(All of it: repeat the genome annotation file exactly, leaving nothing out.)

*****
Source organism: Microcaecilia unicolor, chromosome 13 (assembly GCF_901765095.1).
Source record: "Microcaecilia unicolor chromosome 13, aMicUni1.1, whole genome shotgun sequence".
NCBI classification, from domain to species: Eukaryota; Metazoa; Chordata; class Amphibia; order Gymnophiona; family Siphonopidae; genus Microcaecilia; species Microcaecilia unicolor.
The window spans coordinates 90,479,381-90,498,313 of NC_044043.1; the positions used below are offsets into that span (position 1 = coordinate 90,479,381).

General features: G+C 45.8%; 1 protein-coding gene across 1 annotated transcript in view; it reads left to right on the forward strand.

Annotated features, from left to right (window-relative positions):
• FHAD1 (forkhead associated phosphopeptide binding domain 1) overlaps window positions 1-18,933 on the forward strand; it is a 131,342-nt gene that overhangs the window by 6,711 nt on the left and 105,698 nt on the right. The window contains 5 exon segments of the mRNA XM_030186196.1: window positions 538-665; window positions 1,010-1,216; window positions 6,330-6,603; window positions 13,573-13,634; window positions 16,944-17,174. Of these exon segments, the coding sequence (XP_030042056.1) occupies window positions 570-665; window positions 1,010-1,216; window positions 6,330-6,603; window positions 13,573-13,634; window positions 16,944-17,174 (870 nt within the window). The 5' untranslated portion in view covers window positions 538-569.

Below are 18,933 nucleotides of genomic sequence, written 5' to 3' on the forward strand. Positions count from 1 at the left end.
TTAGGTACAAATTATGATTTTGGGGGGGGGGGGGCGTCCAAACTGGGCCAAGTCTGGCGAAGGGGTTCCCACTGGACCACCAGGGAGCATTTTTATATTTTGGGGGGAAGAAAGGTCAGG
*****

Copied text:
Source organism: Microcaecilia unicolor, chromosome 13 (assembly GCF_901765095.1).
Source record: "Microcaecilia unicolor chromosome 13, aMicUni1.1, whole genome shotgun sequence".
NCBI classification, from domain to species: Eukaryota; Metazoa; Chordata; class Amphibia; order Gymnophiona; family Siphonopidae; genus Microcaecilia; species Microcaecilia unicolor.
The window spans coordinates 90,479,381-90,498,313 of NC_044043.1; the positions used below are offsets into that span (position 1 = coordinate 90,479,381).

General features: G+C 45.8%; 1 protein-coding gene across 1 annotated transcript in view; it reads left to right on the forward strand.

Annotated features, from left to right (window-relative positions):
• FHAD1 (forkhead associated phosphopeptide binding domain 1) overlaps window positions 1-18,933 on the forward strand; it is a 131,342-nt gene that overhangs the window by 6,711 nt on the left and 105,698 nt on the right. The window contains 5 exon segments of the mRNA XM_030186196.1: window positions 538-665; window positions 1,010-1,216; window positions 6,330-6,603; window positions 13,573-13,634; window positions 16,944-17,174. Of these exon segments, the coding sequence (XP_030042056.1) occupies window positions 570-665; window positions 1,010-1,216; window positions 6,330-6,603; window positions 13,573-13,634; window positions 16,944-17,174 (870 nt within the window). The 5' untranslated portion in view covers window positions 538-569.

Below are 18,933 nucleotides of genomic sequence, written 5' to 3' on the forward strand. Positions count from 1 at the left end.
TTAGGTACAAATTATGATTTTGGGGGGGGGGGGGCGTCCAAACTGGGCCAAGTCTGGCGAAGGGGTTCCCACTGGACCACCAGGGAGCATTTTTATATTTTGGGGGGAAGAAAGGTCAGG